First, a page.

# Explained: Concrete Mixed Proportioning Methods

The process of relative proportions of cement, sand, coarse aggregate and water, so as to obtain a concrete of desired quality is known as the proportioning of concrete. The proportions of coarse aggregate, cement and water should be such that the resulting concrete has the following properties:
1. When concrete is fresh, it should have enough workability so that it can be placed in the formwork economically.
2. The concrete must possess maximum density or in the other words, it should be strongest and most water-tight.
3. The cost of materials and labor required to form concrete should be minimum.
The determination of the proportions of cement, aggregates and water to obtain the required strengths shall be made as follows:
a) By designing the concrete mix, such concrete shall be called design mix concrete, or
b) By adopting nominal mix, such concrete shall be called nominal mix concrete.
• Design mix concrete is preferred to nominal mix.
• Concrete of each grade shall be analysed separately to determine its standard deviation.
Where, Δ = deviation of the individual test strength from the average strength of n samples.
n = Number of sample test results.

#### METHODS OF PROPORTIONING CONCRETE

(1) Arbitrary Method

The general expression for the proportions of cement, sand and coarse aggregate is 1 : n : 2n by volume.
1 : 1 : 2 and 1 : 1.2 : 2.4 for very high strength.
1 : 1.5 : 3 and 1 : 2 : 4 for normal works.
1 : 3 : 6 and 1 : 4 : 8 for foundations and mass concrete works.

Recommended Mixes of Concrete

 M10 1 : 3 : 6 M15 1 : 2 : 4 M20 1 : 1.5 : 3 M25 1 : 1 : 2

(2) Fineness Modulus Method:

The term fineness modulus is used to indicate an index number which is roughly proportional to the average size of the particle in the entire quantity of aggregates. The fineness modulus is obtained by adding the percentage of weight of the material retained on the following sieve and divided by 100. The coarser the aggregates, the higher the fineness modulus.
All aggregates : 80 mm, 40 mm, 20 mm, 10 mm, and Nos. 480, 240, 120, 60, 30 and 15.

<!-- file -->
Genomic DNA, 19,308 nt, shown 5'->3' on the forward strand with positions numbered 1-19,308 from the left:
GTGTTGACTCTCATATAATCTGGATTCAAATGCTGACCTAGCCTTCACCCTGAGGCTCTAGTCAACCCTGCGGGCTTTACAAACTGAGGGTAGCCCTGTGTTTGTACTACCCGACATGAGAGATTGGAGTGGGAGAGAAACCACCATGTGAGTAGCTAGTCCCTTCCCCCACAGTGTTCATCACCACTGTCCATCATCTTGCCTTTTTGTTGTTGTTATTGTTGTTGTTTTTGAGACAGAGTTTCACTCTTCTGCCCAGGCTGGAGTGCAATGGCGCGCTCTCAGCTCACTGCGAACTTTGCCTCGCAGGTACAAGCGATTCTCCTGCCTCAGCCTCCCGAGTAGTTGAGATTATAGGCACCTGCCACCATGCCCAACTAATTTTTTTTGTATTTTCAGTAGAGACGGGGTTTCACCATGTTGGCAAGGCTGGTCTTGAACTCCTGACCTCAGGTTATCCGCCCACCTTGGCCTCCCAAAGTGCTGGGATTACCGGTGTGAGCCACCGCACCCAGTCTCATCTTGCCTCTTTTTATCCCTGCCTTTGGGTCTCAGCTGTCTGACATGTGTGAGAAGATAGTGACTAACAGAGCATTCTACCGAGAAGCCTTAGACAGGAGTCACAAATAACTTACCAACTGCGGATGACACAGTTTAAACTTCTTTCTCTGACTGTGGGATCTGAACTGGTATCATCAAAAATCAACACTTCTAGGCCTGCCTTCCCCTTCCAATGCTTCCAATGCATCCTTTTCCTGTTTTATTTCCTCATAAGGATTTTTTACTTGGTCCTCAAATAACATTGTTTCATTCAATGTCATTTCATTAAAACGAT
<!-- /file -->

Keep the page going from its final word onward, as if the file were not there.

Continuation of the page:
Coarse aggregates : mm, 40 mm, 20 mm, 10 mm, and No. 480.
Fine aggregates : Nos. 480, 240, 120, 60, 30 and 15.
Proportion of the fine aggregate to the combined aggregate by weight
Where, P = desired fineness modulus for a concrete mix of fine and coarse aggregates.
P1 = fineness modulus of fine aggregate
P2= fineness modulus of coarse aggregate.

(3) Minimum Void Method (Does not give satisfactory result)

The quantity of sand used should be such that it completely fills the voids of coarse aggregate. Similarly, the quantity of cement used shown such that it fills the voids of sand, so that a dense mix the minimum voids is obtained.
In actual practice, the quantity of fine aggregate used in the mix is about 10% more than the voids in the coarse aggregate and the quantity of cement is kept as about 15% more than the voids in the fine aggregate.

(4) Maximum Density Method:
Where, D = maximum size of aggregate (i.e. coarse aggregate)
P = percentage of material finer than diameter d (by weight)
d = maximum size of fine aggregate.
A box is filled with varying proportions of fine and coarse aggregates. The proportion which gives heaviest weight is then adopted.

(5) Water – Cement Ratio Method:

According to the water – cement ratio law given by Abram as a result of many experiments, the strength of well compacted concrete with good workability is dependent only on the ratio.
• The lower water content produces stiff paste having greater binding property and hence the lowering the water-cement ratio within certain limits results in the increased strength.
• Similarly, the higher water content increases the workability, but lower the strength of concrete.
• The optimum water-cement ratio for the concrete of required compressive strength is decided from graphs and expressions developed from various experiments.
• Amount of water less than the optimum water decreases the strength and about 10% less may be insufficient to ensure complete setting of cement. An increase of 10% above the optimum may decrease the strength approximately by 15% while an increase in 50% may decrease the strength to one-half.
• According to Abram’s water-cement law, lesser the water-cement ratio in a workable mix greater will be the strength.
• If water cement ratio is less than 0.4 to 0.5, complete hydration will not be secured.
• Some practical values of water cement ratio for structural reinforced concrete are
0.45 for 1 : 1 : 2 concrete
0.5 for 1 : 1.5 : 3 concrete
0.5 to 0.6 for 1 : 2 : 4 concrete.
Concrete vibrated by efficient mechanical vibrators require less water cement ratio, and hence have more strength.

Thumb Rules for deciding the quantity of water in concrete:
(i) Weight of water = 28% of the weight of cement + 4% of the weight of total aggregate
(ii) Weight of water = 30% of the weight of cement + 5% of the weight of total aggregate